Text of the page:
A solar industry leader smacked down the oil and coal industries on Tuesday, calling for renewable energy proponents to open their wallets to level the playing field in Washington.
“The full promise of solar power is being restrained by the tyranny of policies that protect our competitors, subsidize wealthy polluters and disadvantage green entrepreneurs,” said Rhone Resch, chief executive of the Solar Energy Industries Association, according to prepared remarks for a speech he is to give at the opening of the Solar Power International conference.
The event, being held in Anaheim, Calif., is the solar industry’s biggest annual get-together in the United States, and is usually a celebration of the industry’s breakneck growth of recent years.
But Mr. Resch said that with the fossil fuel industry devoting tens of millions of dollars to defeat climate change legislation now before Congress, the solar industry needs to start throwing its weight around Washington.
“How our country proceeds on climate change will permanently shape the market for solar,” he said in his remarks.
Oil and coal interests “are spending millions of dollars on lobbying, P.R. and advertising, and much of it is financing a deliberate effort to discredit our industry,” Mr. Resch added. “At the end of the day in Washington, good intentions won’t stand a chance against millions of dollars and intense political pressure. We have relied on good will long enough, and if that’s the only arrow in our quiver, we will lose.”
Actually, the solar industry is coming off quite a successful year in Washington, winning a slew of tax breaks, incentives and loan guarantees for solar energy development.
But Mr. Resch said fossil fuel industries received $72 billion in federal subsidies between 2002 and 2008 while the solar industry scored less than $1 billion. “Taxpayers are forced to subsidize companies like ExxonMobil, companies that are the richest in the history of the world,” he said.
His solution: Start playing the influence game, raising big money for politicians and mobilizing constituents to pressure Congress to support the solar agenda. “In 2008, the oil industry contributed $22 million to political candidates, the utility industry $21 million,” said Mr. Resch. “The solar industry: $138,000. We cannot compete with the entrenched energy interests unless we step up our game.”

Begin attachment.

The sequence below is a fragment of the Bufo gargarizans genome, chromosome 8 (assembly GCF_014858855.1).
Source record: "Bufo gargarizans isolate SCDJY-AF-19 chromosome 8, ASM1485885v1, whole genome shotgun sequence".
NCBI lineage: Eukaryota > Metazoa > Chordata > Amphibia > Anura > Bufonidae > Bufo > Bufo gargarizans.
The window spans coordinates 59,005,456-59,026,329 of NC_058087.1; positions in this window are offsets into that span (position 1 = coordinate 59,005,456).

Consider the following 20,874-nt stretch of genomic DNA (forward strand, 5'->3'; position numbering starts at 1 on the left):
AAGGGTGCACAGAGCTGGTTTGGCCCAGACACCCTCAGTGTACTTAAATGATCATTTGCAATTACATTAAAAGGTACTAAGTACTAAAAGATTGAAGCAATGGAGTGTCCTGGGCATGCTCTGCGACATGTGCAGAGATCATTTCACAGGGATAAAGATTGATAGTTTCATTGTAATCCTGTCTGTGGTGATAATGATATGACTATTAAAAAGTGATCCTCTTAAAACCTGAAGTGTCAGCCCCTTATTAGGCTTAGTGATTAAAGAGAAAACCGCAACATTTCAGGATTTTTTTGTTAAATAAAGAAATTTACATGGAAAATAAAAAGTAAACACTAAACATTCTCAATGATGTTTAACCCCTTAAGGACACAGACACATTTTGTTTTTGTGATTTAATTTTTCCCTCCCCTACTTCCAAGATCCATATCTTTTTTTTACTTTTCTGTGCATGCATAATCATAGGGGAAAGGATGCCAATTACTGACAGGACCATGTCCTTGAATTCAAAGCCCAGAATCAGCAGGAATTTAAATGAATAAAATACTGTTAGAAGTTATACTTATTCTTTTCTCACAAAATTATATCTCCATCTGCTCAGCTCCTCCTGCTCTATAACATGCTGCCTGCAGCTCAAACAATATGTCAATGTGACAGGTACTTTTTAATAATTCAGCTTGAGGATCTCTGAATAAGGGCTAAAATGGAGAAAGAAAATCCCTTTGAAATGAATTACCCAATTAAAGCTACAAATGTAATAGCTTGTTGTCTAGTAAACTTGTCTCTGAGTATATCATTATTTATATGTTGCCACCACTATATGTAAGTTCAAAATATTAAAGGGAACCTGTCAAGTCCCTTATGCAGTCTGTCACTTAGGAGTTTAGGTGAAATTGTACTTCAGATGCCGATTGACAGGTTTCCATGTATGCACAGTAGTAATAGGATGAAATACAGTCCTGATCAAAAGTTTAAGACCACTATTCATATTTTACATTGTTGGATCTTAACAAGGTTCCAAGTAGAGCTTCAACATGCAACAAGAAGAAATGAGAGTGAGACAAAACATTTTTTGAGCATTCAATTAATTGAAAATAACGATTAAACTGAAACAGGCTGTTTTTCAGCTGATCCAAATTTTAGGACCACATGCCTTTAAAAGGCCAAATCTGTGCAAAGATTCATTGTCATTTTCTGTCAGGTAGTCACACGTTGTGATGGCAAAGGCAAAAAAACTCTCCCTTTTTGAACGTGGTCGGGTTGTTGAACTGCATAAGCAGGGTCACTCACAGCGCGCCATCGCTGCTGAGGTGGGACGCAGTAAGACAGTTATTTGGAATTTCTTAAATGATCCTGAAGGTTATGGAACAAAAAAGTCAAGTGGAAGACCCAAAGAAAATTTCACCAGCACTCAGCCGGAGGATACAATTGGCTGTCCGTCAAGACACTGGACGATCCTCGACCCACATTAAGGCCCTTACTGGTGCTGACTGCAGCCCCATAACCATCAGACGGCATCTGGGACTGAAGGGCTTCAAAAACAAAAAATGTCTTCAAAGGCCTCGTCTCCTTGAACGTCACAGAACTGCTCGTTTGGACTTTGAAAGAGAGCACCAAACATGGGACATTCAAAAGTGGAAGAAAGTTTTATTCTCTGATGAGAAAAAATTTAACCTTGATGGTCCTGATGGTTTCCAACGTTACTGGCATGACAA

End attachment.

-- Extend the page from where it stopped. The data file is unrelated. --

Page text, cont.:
In an interview Monday evening, Mr. Resch said the new aggressiveness reflects the solar industry’s continued growth, even in a deep recession. He noted that attendance at the Solar Power International conference has doubled since 2007, with 25,000 people expected in Anaheim this week.
“We need to take a different role in our advocacy, in our relationships in Washington and our ability to influence directions that affect the outcome of our economy,” he said.
The Obama administration and some Senate Democrats expressed fresh urgency on Tuesday about the need to address climate change and refashion the nation’s energy economy.
But they faced determined opposition from Republicans, new concerns from some Democrats and reminders of the financial, technological and political hurdles in remaking the way the nation produces and consumes power.
In a Senate hearing on a new climate change and energy bill and in coordinated appearances by President Obama and Vice President Joseph R. Biden Jr., the administration promoted measures to cap greenhouse gas emissions and support new means of fueling homes and vehicles with far less carbon dioxide intensity. Mr. Obama appeared at a solar energy installation in Florida and Mr. Biden at an auto plant in Delaware that will produce electric vehicles, talking about the potential of alternative energy to create jobs.
On Capitol Hill, five senior administration officials appeared before the Senate Environment and Public Works Committee to speak in support of a bill to address global warming and encourage development of nonpolluting energy sources. They said such measures were important not only to the environment but to the nation’s economic competitiveness.
“When the starting gun sounded on the clean energy race, the United States stumbled,” Energy Secretary Steven Chu told the Senate panel, saying that spending on green energy technology in China and several European nations was far outstripping that of the United States. “But I remain confident that we can make up the ground.”